Tuesday, February 14, 2023

As Cyclone Gabrielle wreaks havoc, New Zealand declares a state of emergency

New Zealand declares national emergency as Cyclone Gabrielle wreaks havoc

 WELLINGTON: Cyclone Gabrielle causes widespread flooding, landslides, and huge ocean swells across the North Island, prompting the third time in New Zealand's history that the government has declared a national state of emergency.

The minister for emergency management, Kieran McAnulty, stated in a statement on Tuesday that the widespread damage caused by this cyclone necessitated a national declaration to assist those affected.

According to McAnulty, "This is an unprecedented weather event that is having major impacts across much of the North Island." Only two other times have a National State of Emergency been declared: in the early stages of the Covid-19 pandemic and following the 6.3 earthquake in Christchurch in 2011.

Gabrielle had been sitting over a few small islands 100 kilometers (62 miles) northeast of Auckland but was now moving southwest. The worst of the rain, according to the meteorological organization MetService, has left Auckland, but it will start to have an impact further south.

Numerous beach communities have had to be evacuated as a result of the cyclone's torrential downpours, flooding, and gale-force winds that have swept across the North Island. Throughout the North Island, evacuation centers have been established. Roads are closed, many people do not have electricity, and some towns are completely cut off.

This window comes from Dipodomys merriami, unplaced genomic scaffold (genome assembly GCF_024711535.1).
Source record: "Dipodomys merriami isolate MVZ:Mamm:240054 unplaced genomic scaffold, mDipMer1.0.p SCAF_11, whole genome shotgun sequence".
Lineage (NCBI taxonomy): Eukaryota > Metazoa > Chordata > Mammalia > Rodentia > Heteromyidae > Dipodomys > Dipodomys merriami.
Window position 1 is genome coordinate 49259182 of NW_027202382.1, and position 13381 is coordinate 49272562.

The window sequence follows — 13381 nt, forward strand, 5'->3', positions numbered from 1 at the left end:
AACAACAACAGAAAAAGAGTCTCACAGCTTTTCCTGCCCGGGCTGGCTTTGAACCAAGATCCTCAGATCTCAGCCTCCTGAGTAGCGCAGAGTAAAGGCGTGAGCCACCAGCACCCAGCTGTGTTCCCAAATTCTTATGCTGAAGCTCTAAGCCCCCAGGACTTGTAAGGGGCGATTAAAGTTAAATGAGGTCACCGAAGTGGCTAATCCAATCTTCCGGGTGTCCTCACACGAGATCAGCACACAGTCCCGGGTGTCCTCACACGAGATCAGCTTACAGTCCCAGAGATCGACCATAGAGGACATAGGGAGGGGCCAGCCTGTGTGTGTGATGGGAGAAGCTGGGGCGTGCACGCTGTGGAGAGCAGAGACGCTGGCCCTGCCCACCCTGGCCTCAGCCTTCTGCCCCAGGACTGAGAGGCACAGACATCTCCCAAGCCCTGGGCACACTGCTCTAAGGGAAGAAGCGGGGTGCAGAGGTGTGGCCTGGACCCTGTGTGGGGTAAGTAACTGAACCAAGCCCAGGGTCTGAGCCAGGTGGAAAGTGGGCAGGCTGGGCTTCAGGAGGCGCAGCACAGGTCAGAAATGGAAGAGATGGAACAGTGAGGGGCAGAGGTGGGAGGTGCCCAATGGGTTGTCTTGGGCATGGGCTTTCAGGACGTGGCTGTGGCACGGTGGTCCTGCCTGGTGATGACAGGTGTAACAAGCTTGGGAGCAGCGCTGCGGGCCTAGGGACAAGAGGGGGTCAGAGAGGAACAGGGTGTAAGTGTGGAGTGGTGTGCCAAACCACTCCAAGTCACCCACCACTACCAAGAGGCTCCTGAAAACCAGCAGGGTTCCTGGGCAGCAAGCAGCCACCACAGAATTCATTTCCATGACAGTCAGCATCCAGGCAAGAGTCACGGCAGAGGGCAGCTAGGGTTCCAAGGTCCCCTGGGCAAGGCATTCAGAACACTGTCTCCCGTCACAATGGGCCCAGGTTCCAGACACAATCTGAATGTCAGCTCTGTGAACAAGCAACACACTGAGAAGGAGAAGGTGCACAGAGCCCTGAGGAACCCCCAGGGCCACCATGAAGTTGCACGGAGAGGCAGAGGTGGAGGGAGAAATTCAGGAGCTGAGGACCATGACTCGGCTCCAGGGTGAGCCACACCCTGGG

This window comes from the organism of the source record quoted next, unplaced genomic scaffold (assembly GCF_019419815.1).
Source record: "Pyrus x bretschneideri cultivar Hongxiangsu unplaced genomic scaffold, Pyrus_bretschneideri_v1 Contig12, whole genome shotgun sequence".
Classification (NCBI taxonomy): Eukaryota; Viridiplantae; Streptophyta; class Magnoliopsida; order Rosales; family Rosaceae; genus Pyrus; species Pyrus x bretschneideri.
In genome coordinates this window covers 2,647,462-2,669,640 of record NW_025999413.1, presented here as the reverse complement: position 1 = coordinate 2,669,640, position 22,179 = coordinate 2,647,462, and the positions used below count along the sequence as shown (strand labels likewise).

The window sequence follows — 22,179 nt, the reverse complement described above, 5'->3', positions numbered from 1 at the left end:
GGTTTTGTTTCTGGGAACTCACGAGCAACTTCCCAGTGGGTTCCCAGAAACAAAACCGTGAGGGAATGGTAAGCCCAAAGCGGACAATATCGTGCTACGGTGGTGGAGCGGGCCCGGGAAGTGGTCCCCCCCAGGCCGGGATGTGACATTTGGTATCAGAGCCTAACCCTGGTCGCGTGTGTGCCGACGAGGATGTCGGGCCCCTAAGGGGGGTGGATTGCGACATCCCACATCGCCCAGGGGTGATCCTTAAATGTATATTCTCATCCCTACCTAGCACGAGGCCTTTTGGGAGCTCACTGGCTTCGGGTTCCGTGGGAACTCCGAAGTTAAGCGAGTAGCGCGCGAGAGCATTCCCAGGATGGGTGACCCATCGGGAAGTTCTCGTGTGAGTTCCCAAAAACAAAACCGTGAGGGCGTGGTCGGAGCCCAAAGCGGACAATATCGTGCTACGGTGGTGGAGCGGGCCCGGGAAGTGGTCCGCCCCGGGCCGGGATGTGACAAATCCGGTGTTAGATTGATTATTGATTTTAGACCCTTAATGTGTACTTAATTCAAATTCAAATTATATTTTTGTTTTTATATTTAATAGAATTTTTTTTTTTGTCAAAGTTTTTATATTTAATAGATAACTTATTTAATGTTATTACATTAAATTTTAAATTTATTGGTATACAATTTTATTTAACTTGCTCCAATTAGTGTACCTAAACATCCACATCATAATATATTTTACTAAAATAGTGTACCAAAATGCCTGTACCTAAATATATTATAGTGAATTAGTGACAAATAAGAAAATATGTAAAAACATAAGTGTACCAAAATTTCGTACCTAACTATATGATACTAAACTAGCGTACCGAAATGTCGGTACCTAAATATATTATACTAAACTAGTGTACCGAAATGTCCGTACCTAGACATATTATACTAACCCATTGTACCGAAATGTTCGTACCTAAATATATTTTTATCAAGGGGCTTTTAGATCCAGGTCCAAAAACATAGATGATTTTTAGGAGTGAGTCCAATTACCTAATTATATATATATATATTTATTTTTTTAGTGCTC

Photos of people sitting on top of buildings surrounded by flood waters, houses at the base of hills following landslides, and roads submerged in water can be found in the local media.

A volunteer firefighter remains inside a house after it slid down a hill in a beach town near Auckland, according to the New Zealand fire and emergency services. A second firefighter was rescued and is being treated in a hospital for critical injuries.

A yacht with an activated emergency beacon this morning off the east coast of New Zealand is being approached by a navy vessel.

On Tuesday, deputy controller Rachel Kelleher of Auckland Emergency Management stated, "This has been and continues to be a serious and significant event for our region."

She advised, "Keep up to date and take care of one another."

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